Liverpool - Top 30 players - Number 1

Kenny Dalglish Watches On

Kenny Dalglish was not just a great player, he had two spells as manager as well.

There is an argument that Kenny Dalglish could be the club's greatest ever figure having played for the club, managed it twice, worked at the academy, became an ambassador, and on a human level led Liverpool through its darkest tragic period after the Hillsborough disaster.

Signed from Celtic for £440,00 in 1977, he was the replacement for Kevin Keegan, who left the club that summer following the Reds first European Cup success. Some were a little worried about the departure of Keegan but they needn't have been given what they got as a replacement in Dalglish.

He started life well for the Reds, finding the net in the Charity Shield clash with Manchester United before scoring in each of his first four league games but would miss out on the league title in his first season, with Brian Clough's Nottingham Forest shocking the division. But his first season will be remembered for the delicate chip over the goalkeeper that allowed Liverpool to retain their European crown at Wembley in a 1-0 win over Club Brugge.

The following season would see Dalglish win the league title with the Reds, as he found the net on 21 occasions in the league, and would pick up personal accolades by winning the Football Writers Player of the Year in 1979, a feat he would repeat in 1983 when he also picked up the PFA's version of the award.

More success would follow in the form of league titles, another European Cup and three consecutive League Cups before Bob Paisley stood down as manager and handed over the reins to Joe Fagan - who won the treble of the League, European Cup and League Cup in 1984. Fagan announced he would retire at the end of the following season. His last game in charge was the 1985 European Cup final which Liverpool lost 1-0 to Juventus at Heysel in Brussels, but the events off the field before kick-off would put footballing defeat into context as 39 Juventus fans died after violence broke out on the terraces. 

Dalglish brought former boss Bob Paisley back to the club to work with him for the first two years, while Phil Neal felt he was overlooked for the manager's job.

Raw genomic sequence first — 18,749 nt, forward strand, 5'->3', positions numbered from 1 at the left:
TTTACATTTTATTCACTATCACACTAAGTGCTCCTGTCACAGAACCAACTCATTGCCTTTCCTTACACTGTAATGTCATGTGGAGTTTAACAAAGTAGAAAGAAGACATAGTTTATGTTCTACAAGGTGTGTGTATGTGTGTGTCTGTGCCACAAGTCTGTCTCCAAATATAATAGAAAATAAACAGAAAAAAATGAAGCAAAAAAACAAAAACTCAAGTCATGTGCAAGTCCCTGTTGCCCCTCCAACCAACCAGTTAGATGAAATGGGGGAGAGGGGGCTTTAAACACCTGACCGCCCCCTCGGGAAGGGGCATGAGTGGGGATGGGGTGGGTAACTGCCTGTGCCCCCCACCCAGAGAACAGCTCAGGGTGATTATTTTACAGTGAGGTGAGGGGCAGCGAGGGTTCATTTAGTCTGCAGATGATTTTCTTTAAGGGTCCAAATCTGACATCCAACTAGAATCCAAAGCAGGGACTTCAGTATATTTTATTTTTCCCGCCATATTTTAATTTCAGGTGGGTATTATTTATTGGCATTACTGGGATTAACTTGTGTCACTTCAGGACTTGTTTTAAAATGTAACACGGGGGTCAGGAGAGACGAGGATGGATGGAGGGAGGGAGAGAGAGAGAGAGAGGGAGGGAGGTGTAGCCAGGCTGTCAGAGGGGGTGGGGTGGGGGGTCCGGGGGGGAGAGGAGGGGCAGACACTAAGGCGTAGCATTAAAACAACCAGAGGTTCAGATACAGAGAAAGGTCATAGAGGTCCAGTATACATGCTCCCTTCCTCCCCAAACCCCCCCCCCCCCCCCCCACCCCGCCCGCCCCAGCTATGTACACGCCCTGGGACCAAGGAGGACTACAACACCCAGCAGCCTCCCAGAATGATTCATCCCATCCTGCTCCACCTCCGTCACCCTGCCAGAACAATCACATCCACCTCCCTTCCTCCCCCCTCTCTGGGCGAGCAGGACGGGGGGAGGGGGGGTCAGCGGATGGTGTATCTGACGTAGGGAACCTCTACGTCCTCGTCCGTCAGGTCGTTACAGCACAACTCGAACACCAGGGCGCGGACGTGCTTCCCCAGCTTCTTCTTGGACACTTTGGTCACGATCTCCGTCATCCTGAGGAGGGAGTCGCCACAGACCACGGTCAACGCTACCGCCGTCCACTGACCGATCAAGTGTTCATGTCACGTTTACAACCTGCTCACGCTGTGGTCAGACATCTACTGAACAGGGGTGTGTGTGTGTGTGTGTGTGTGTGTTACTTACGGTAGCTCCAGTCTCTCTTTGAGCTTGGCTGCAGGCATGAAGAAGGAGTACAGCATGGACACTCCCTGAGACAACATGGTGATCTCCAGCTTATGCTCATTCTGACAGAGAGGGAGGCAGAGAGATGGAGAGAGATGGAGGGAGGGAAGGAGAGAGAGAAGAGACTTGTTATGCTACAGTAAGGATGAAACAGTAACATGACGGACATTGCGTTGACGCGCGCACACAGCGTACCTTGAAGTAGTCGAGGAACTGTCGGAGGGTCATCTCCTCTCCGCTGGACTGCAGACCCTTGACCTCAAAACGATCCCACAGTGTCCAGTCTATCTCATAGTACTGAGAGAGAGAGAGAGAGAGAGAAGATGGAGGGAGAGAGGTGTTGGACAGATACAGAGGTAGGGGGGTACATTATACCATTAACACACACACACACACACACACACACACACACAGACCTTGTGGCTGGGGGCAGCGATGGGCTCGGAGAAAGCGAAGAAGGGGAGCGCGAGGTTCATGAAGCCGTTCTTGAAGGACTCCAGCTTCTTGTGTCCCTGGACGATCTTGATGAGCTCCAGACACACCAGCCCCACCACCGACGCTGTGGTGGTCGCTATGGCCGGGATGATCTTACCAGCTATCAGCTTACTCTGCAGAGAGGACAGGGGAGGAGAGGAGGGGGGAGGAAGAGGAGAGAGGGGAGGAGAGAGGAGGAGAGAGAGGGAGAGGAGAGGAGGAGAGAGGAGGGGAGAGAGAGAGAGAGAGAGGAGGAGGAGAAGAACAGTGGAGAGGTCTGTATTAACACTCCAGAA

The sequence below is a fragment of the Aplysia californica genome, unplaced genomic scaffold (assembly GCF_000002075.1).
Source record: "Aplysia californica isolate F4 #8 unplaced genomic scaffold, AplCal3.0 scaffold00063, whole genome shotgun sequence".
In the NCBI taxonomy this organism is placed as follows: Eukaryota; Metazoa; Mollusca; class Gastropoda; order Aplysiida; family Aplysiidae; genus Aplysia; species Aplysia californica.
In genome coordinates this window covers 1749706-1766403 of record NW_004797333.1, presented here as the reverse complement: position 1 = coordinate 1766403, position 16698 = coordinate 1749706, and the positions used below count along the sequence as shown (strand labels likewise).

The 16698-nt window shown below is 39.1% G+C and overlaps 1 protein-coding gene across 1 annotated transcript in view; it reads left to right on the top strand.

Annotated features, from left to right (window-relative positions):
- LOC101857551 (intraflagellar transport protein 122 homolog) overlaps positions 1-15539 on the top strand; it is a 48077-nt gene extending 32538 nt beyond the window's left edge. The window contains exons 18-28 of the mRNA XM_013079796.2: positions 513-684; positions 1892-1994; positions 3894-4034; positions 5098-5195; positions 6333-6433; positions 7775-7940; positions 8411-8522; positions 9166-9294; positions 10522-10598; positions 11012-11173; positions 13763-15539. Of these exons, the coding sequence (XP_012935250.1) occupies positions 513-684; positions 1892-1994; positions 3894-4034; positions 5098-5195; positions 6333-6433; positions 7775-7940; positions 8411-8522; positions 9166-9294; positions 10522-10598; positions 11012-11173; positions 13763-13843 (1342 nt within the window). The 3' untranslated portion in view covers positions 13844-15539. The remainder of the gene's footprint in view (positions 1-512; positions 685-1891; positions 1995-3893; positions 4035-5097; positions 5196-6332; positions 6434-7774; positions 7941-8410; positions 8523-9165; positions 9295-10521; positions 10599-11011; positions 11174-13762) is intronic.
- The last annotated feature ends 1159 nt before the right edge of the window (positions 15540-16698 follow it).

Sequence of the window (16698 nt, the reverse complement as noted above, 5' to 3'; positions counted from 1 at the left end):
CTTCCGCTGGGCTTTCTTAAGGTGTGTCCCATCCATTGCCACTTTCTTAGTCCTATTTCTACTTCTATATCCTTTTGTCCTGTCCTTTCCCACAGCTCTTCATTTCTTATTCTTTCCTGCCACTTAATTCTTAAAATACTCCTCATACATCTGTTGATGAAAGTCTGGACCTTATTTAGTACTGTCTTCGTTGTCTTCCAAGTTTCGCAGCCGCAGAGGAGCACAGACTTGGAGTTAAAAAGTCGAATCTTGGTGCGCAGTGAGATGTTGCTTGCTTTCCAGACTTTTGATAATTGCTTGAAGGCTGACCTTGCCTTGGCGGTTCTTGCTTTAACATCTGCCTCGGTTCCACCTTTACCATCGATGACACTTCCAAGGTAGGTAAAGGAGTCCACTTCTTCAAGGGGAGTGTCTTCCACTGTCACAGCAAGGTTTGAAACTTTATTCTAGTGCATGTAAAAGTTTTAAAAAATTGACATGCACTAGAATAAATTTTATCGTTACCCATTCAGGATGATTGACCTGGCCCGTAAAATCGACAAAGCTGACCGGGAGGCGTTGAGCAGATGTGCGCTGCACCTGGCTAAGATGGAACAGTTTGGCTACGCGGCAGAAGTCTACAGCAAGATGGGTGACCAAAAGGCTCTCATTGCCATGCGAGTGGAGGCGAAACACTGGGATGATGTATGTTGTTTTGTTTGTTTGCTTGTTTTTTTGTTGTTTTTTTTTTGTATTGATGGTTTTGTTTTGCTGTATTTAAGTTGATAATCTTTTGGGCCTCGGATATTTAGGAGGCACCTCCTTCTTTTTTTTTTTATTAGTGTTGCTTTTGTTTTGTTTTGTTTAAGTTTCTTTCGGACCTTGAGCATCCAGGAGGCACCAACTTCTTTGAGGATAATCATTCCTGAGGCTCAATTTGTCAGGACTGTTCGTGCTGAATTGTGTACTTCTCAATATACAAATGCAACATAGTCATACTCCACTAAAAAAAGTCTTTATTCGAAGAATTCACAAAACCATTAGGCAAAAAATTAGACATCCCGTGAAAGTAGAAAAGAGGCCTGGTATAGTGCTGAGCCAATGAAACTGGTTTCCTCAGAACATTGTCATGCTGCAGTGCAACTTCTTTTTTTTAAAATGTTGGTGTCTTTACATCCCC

The season would bring about Liverpool's first League and FA Cup double, with Dalglish scoring the goal that clinched the Championship at Stamford Bridge, while the Reds came from behind to beat Everton 3-1 at Wembley.

The following season would see Liverpool's title bid falter in mid-March with a run of losses including a defeat to Arsenal in the League Cup final, with Everton winning the league. Ian Rush would depart the club but Dalglish would create arguably the most exciting and best Liverpool side there has been in 1987/88, with John Barnes, Peter Beardsley and John Aldridge forming a formidable front three that romped to the title, but lost the FA Cup final to Wimbledon. 

Rush would return for the following season, but all football was overshadowed by the Hillsborough disaster which ended up taking its toll on Dalglish as he, along with his wife and members of the squad acted as counsellors for the bereaved and survivors. On the pitch, Liverpool would win an emotional all-Merseyside FA Cup final, while the league title was denied as they lost 2-0 to Arsenal on the final day of the season, handing the title to their opponents on 'goals scored' in the process. 

Liverpool would win the title the following season where Dalglish would make the last of his 515 appearances, scoring 172 goals. But in 1991 - after a dramatic FA Cup fifth round replay against Everton which finished 4-4, Dalglish would resign.

He would go on to have managerial success with Blackburn Rovers in 1995, and lead Newcastle United to an FA Cup final in 1998.

In January 2011, he would return to the managerial hotseat at Liverpool on a caretaker basis with the club in the bottom half of the table after disastrous start to the season under Roy Hodgson which saw them six points above the drop zone.

Such was the good job he did - leading the club to a sixth place finish, with only Chelsea picking up more points during that spell - he was given the job full-time.

Unfortunately he would only get the one season, but he would end a six-year trophy drought with a League Cup victory over Cardiff City on penalties, and would lead them to the FA Cup final only for the side to lose 2-1 to Chelsea. But the league form in the second half of the season would prove costly as Liverpool limped to an eighth place finish. Given his initial brief, he could leave with his head held high.

His roll of honour as a player consists of: Six League titles, three European Cups, four League Cups, one FA Cup.

As Liverpool manager: Three League titles, two FA Cups, one League Cup, three-time Manager of the Year.

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